The Bengali language boasts a rich literary heritage, shared with neighbouring Bangladesh. West Bengal has a long tradition in folk literature, evidenced by the Charyapada, Mangalkavya, Shreekrishna Kirtana, Thakurmar Jhuli, and stories related to Gopal Bhar. In the nineteenth and twentieth century, Bengali literature was modernised in the works of authors such as Bankim Chandra Chattopadhyay, Michael Madhusudan Dutt, Rabindranath Tagore, Kazi Nazrul Islam, Sharat Chandra Chattopadhyay, Jibananda Das and Manik Bandyopadhyay. In modern times Jibanananda Das, Bibhutibhushan Bandopadhyay, Tarashankar Bandopadhyay, Manik Bandopadhyay, Ashapurna Devi, Shirshendu Mukhopadhyay, Buddhadeb Guha, Mahashweta Devi, Samaresh Majumdar, Sanjeev Chattopadhyay and Sunil Gangopadhyay among others are well known.
Music and dance:
The Baul tradition is a unique heritage of Bengali folk music, which has also been influenced by regional music traditions. Other folk music forms include Gombhira and Bhawaiya. Folk music in West Bengal is often accompanied by the ektara, a one-stringed instrument. West Bengal also has a heritage in North Indian classical music. "Rabindrasangeet", songs composed and set into tune by Rabindranath Tagore and "Nazrul geeti" (by Kazi Nazrul Islam) are popular. Also prominent are other musical forms like Dwijendralal, Atulprasad and Rajanikanta's songs, and "adhunik" or modern music from films and other composers.
Bengali dance forms draw from folk traditions, especially those of the tribal groups, as well as the broader Indian dance traditions. Chau dance of Purulia is a rare form of mask dance.
Mainstream Hindi films are popular in Bengal, and the state is home to a Tollywood. Tollygunj in Kolkata is the location of numerous Bengali movie studios, and the name "Tollywood" (similar to Hollywood and Bollywood) is derived from that name. The Bengali film industry is well known for its art films, and has produced acclaimed directors like Satyajit Ray, Mrinal Sen, Tapan Sinha and Ritwik Ghatak. Prominent contemporary directors include veterans like Buddhadev Dasgupta, Tarun Majumdar, Goutam Ghose, Aparna Sen, Rituparno Ghosh and a newer pool of directors like Kaushik Ganguly and Srijit Mukherji.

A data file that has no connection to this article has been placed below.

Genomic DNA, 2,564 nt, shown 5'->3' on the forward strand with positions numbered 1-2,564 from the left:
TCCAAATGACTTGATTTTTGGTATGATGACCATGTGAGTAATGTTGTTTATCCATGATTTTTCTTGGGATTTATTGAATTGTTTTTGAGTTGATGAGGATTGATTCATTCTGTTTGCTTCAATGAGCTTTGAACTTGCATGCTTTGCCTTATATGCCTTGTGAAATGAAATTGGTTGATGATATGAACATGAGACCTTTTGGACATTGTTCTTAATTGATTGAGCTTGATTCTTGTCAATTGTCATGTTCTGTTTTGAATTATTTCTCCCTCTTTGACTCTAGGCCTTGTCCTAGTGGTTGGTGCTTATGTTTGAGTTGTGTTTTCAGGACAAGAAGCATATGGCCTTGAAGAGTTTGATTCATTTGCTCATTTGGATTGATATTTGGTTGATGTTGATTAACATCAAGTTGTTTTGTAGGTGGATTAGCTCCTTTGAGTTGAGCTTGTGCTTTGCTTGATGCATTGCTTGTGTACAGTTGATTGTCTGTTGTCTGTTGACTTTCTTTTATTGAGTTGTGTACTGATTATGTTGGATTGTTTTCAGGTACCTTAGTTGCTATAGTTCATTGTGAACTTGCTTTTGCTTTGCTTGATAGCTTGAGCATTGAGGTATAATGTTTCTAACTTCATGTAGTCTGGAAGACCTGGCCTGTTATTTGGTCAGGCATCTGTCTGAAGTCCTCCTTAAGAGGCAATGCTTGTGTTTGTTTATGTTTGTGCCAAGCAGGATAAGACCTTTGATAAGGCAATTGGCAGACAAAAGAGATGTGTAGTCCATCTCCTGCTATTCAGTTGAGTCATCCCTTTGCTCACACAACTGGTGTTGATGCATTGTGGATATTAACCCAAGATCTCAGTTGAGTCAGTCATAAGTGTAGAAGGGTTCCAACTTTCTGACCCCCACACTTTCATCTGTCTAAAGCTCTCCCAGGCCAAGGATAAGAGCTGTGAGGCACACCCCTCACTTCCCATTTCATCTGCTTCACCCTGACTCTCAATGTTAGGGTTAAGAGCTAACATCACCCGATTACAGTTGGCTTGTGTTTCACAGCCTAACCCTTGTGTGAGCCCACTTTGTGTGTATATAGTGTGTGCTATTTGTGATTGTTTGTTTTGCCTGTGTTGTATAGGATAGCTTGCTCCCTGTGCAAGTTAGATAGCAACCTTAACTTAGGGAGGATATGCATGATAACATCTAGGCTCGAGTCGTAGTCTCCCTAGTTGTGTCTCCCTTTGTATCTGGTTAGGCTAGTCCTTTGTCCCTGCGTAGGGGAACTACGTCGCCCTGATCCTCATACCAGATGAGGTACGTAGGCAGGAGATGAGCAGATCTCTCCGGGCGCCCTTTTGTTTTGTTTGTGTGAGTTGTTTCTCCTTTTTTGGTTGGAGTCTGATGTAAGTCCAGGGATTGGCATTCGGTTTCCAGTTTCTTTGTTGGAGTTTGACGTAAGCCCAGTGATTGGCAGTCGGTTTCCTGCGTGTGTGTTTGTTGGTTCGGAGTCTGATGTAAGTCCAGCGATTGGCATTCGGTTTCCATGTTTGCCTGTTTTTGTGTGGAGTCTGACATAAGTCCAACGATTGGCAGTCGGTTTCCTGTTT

Fine arts :
Bengal had been the harbinger of modernism in fine arts. Abanindranath Tagore, called the father of Modern Indian Art had started the Bengal School of Art which was to create styles of art outside the European realist tradition which was taught in art colleges under the colonial administration of the British Government. The movement had many adherents like Gaganendranath Tagore, Ramkinkar Baij, Jamini Roy and Rabindranath Tagore. After Indian Independence, important groups like the Calcutta Group and the Society of Contemporary Artists were formed in Bengal which dominated the art scene in India.